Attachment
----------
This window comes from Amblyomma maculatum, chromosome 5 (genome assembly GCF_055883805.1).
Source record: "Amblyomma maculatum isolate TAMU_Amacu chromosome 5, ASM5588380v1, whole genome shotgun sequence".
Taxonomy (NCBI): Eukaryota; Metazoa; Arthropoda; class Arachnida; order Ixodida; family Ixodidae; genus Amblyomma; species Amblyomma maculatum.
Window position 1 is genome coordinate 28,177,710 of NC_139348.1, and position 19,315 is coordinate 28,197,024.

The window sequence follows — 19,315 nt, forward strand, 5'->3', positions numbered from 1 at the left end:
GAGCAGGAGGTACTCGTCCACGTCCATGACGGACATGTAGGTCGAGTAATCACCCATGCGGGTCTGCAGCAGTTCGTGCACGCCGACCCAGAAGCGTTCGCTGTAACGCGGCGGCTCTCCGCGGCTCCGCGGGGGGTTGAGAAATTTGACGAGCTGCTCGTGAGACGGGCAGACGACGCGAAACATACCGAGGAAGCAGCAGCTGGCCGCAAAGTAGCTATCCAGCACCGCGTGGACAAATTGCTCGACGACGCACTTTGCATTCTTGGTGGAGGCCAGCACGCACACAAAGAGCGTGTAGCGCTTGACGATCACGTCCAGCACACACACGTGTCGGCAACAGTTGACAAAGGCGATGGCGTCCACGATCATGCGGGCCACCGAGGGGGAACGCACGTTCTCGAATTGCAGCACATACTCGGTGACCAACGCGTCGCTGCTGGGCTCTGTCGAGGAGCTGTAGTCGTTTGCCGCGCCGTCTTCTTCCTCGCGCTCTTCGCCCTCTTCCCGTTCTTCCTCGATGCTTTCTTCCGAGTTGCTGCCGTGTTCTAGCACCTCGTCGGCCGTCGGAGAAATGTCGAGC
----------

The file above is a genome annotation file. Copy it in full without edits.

This window comes from Amblyomma maculatum, chromosome 5 (genome assembly GCF_055883805.1).
Source record: "Amblyomma maculatum isolate TAMU_Amacu chromosome 5, ASM5588380v1, whole genome shotgun sequence".
Taxonomy (NCBI): Eukaryota; Metazoa; Arthropoda; class Arachnida; order Ixodida; family Ixodidae; genus Amblyomma; species Amblyomma maculatum.
Window position 1 is genome coordinate 28,177,710 of NC_139348.1, and position 19,315 is coordinate 28,197,024.

The window sequence follows — 19,315 nt, forward strand, 5'->3', positions numbered from 1 at the left end:
GAGCAGGAGGTACTCGTCCACGTCCATGACGGACATGTAGGTCGAGTAATCACCCATGCGGGTCTGCAGCAGTTCGTGCACGCCGACCCAGAAGCGTTCGCTGTAACGCGGCGGCTCTCCGCGGCTCCGCGGGGGGTTGAGAAATTTGACGAGCTGCTCGTGAGACGGGCAGACGACGCGAAACATACCGAGGAAGCAGCAGCTGGCCGCAAAGTAGCTATCCAGCACCGCGTGGACAAATTGCTCGACGACGCACTTTGCATTCTTGGTGGAGGCCAGCACGCACACAAAGAGCGTGTAGCGCTTGACGATCACGTCCAGCACACACACGTGTCGGCAACAGTTGACAAAGGCGATGGCGTCCACGATCATGCGGGCCACCGAGGGGGAACGCACGTTCTCGAATTGCAGCACATACTCGGTGACCAACGCGTCGCTGCTGGGCTCTGTCGAGGAGCTGTAGTCGTTTGCCGCGCCGTCTTCTTCCTCGCGCTCTTCGCCCTCTTCCCGTTCTTCCTCGATGCTTTCTTCCGAGTTGCTGCCGTGTTCTAGCACCTCGTCGGCCGTCGGAGAAATGTCGAGC